Regardless– is it possible?  “I don’t think so, Tim”- Al Borland (Home Improvement).  When I go on a hike through the woods with a friend I am still in the mindset of looking at every tree, looking at the bark, identifying the species, if it has any decay, disease or other issues.  I often find myself falling behind and looking up at the trees rather than engaging in conversation, or I become that annoying person that quizzes you at every tree! I mean if I see a beech tree and I ask my friends what it is and they get it wrong, you can bet your last dollar that the next beech tree will be quizzed!

So I challenge you the next time you go on a nature walk or walk down to your mailbox to get the mail, or walk your dog around the block to take a book, grab a leaf or take picture and Google the tree to know exactly what it is!

I think it is incredibly important for everyone, regardless if they have trees in the yard or not to be able to identify at least the basics.  Whether that just be the difference between a conifer tree or a deciduous tree.  It surprises me how many folks don’t know the difference. There are so many diseases and insects infecting trees, seems like a new one is always just around the corner; making headlines.  Awareness is key–so knowing what you have is the key to unlock the safety of that tree, and keep it healthy.

So the next time you’re hiking–think like me–What is that tree??

Answer to the post is…no; there is no such thing as a normal hike. And just because every hike with me is educational, does not mean it is not relaxing or enjoyable 🙂

Scotch PineRiver

International Forest Day

Happy International Forest Day!  One of my favorite days…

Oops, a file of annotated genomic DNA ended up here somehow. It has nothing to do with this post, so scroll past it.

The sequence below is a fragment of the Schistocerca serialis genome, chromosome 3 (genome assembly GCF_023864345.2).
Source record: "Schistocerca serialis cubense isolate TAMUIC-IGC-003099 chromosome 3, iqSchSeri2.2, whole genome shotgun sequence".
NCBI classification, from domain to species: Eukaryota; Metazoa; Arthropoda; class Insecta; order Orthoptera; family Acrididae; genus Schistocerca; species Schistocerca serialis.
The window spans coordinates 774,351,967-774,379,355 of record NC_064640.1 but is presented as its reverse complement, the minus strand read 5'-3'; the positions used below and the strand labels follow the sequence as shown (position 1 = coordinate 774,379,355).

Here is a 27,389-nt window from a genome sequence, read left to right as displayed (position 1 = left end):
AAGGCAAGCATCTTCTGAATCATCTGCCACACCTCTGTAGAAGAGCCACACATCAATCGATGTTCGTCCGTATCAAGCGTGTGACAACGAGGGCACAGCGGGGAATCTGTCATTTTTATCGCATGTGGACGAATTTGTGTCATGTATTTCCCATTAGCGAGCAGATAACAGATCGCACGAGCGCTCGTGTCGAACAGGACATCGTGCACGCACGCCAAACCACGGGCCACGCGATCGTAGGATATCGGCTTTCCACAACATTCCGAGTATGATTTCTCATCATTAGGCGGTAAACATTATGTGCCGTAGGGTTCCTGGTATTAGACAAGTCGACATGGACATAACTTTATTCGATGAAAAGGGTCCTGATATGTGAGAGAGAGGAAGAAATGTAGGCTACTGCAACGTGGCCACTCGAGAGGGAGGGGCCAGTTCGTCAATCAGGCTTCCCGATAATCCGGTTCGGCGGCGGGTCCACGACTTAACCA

I had a site visit today- yeah on a Saturday, but that was okay since it was forest day.  I was walking along with the landowners and their dog enjoying the warmer Michigan weather looking at trees, enjoying the diversity and some wildlife that was there, A hawk and some chickadees. They had some beautiful diversity on their 40 acres of property.  It ranged from mature scotch pine, mature white pine to some younger oaks and white pine.  They even had some baby spruce trees and balsams!  Not to mention some oddly placed blue spruce and cedar trees.  I enjoy walking properties with landowners because it reminds me that there are people out there who still value the forest purely for the forest.  These landowners wanted my advice on how to just be good stewards to their property.  They weren’t just looking to make a bang for their buck on harvesting it (which is a good thing; harvesting) but they really just wanted to know what they had out there and how to best manage it to keep it thriving for years and years.  They wanted to know about all the possible diseases to keep their eyes out for based on what they had and wanted to know what exactly they had out there.  They did not claim to be “know it alls” and that they knew what they had.  It was more of a walk through teaching experience.  It was a nice humble site visit.